The NFHS has partnered with startup PlayVs to create an official Esports program for High Schools across the US. Schools wishing to join the program must pay a $16 monthly fee and pass network and equipment qualifications for the devices students will use to play the games. Schools that qualify can participate in tournament seasons and have their events broadcast through the NFHS Network. (With over 50,000 other traditional sports matches per year)
As one would expect when dealing with gaming and minors, there’s some rules in place limiting the types of games that will be used for play by the program.
“First off, we’re doing no shooting games: no third-person, not first-person shooting, no battle royale, as much as that sucks, because the contents of the games are not friendly in a high school environment. We’re sensitive to all of the issues around violence in schools, and we do not want to promote that for the foreseeable future.
“We are very much focused on multiplayer online battle arenas, fighting and sports. We think those genres work, and there will be other genres we expand to as new genres grow within esports. Our entire system is designed to be plug-and-play, so as new games come out, we can plug that game in.”
Perhaps they will target games such as Rocket League, Street Fighter, Nintendo’s Splatoon 2 and others?
Below you will find the standard info for the partnership. For more information and to sign up go to the official PlayVs website.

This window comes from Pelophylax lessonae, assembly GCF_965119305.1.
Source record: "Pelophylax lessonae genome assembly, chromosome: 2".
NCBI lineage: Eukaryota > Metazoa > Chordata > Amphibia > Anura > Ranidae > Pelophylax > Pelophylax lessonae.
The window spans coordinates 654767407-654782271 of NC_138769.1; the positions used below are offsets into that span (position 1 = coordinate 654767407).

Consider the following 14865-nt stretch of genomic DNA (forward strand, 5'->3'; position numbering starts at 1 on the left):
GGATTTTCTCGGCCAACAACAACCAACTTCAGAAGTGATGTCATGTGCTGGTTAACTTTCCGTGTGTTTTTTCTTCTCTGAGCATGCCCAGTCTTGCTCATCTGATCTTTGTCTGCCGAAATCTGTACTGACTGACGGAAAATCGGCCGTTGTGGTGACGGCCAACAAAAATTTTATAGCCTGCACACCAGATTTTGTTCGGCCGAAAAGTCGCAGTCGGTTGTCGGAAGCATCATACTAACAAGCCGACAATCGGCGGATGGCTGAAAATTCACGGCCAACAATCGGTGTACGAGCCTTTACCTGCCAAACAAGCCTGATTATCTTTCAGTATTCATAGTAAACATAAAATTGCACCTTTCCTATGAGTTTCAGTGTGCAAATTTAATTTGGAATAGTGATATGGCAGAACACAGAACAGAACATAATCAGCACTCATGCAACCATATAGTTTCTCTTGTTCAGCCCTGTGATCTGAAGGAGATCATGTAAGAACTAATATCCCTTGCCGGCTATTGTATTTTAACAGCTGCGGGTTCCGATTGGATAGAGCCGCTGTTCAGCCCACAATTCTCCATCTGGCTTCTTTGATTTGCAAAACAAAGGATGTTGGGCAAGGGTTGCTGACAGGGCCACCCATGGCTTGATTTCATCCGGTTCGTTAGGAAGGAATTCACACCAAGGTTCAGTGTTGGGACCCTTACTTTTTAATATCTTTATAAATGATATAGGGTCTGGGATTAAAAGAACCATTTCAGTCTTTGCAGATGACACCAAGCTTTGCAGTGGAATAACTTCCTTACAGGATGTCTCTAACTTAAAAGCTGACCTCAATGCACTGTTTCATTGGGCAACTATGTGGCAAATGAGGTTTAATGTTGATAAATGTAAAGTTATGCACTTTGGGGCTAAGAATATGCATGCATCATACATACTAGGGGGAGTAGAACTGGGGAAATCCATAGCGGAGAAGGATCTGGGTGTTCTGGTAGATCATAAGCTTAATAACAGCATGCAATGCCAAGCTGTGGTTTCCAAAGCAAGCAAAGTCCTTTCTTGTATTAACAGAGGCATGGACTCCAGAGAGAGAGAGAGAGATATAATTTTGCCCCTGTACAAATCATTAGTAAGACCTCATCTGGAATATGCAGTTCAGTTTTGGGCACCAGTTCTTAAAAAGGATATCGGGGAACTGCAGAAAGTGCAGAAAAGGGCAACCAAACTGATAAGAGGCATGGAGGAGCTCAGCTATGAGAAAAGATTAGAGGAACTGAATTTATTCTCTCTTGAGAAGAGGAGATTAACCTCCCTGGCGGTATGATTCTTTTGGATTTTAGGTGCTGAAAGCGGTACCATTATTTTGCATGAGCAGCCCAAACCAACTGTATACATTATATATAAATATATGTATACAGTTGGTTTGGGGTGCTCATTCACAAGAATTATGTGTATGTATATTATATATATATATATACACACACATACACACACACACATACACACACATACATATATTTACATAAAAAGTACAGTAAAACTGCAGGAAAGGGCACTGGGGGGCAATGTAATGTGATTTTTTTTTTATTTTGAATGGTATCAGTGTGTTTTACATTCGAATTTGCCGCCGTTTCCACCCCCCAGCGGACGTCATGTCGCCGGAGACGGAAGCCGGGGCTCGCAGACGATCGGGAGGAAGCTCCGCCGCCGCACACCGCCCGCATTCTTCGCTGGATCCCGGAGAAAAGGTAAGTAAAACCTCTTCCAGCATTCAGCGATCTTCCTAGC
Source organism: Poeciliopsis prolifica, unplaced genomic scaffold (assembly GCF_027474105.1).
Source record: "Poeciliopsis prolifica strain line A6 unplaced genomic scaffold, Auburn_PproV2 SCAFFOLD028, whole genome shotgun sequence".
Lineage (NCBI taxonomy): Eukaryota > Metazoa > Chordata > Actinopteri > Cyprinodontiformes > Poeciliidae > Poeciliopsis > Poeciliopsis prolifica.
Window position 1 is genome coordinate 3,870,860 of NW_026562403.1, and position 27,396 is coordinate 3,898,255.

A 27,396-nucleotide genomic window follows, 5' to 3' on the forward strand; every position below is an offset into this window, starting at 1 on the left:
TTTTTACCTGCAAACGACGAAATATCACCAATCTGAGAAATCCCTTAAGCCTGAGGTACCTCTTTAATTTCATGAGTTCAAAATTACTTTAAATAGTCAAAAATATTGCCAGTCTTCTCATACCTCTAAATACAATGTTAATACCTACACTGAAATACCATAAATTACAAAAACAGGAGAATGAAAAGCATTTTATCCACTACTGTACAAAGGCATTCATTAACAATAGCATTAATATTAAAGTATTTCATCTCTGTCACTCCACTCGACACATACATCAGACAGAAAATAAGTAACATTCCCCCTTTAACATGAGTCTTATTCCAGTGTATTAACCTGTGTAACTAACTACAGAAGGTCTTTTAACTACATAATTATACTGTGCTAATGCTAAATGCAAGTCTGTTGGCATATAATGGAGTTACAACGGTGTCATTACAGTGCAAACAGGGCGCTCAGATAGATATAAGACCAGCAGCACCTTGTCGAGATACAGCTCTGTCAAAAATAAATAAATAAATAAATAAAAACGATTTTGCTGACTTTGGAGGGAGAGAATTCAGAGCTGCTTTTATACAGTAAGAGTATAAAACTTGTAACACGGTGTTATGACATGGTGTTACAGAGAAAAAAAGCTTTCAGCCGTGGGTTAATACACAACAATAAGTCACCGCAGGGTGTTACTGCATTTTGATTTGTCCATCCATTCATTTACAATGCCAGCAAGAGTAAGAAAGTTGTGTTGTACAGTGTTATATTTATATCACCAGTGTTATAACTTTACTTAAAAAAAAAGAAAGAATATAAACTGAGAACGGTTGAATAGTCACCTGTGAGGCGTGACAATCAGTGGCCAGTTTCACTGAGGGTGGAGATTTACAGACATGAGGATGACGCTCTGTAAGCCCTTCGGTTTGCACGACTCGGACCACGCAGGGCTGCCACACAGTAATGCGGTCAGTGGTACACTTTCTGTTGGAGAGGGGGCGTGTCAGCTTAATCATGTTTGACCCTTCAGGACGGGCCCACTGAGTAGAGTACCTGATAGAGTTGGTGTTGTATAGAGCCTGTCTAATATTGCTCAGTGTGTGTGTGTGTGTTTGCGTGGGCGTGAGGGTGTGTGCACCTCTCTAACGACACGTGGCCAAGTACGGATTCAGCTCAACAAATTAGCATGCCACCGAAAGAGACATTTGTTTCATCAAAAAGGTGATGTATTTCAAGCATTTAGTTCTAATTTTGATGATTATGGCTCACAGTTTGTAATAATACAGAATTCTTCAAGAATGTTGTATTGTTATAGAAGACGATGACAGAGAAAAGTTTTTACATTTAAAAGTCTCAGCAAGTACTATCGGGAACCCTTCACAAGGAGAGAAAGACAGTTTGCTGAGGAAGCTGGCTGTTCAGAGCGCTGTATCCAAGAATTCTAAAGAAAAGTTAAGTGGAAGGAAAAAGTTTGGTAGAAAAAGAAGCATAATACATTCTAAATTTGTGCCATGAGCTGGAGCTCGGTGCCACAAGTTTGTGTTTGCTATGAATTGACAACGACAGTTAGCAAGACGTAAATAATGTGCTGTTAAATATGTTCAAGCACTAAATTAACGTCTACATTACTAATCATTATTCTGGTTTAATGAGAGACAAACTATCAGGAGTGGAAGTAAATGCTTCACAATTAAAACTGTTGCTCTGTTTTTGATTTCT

When a student participates in sports and activities, the competitions are sanctioned through their state’s high school association. The National Federation of State High School Associations writes the rules and governance used by each state.
Similar to traditional sports like football, basketball, and soccer- the NFHS is adding esports to their roster of competitions. To do this, they have partnered with PlayVS to operate esports leagues to their network of over 19,500 high schools nationwide.
Matches will be shown alongside the other 50,000 high school sports events broadcasted on the NFHS Network this year.
Our inaugural season:
Students will test their skill and solidify their team in a series of exhibition matches. These low-stakes matches will only affect each team’s seeds at the beginning of the Regular Season.
Regular Season October until December
The fight for the State Championship begins! Each state is split into four conferences. During the Regular Season students compete in at least eight weekly matches against opponents with similar win ratios.
Top teams from each conference will compete against each other in the playoffs to secure their spot at the State Championship. Championships will take place at high schools or other venues within each state.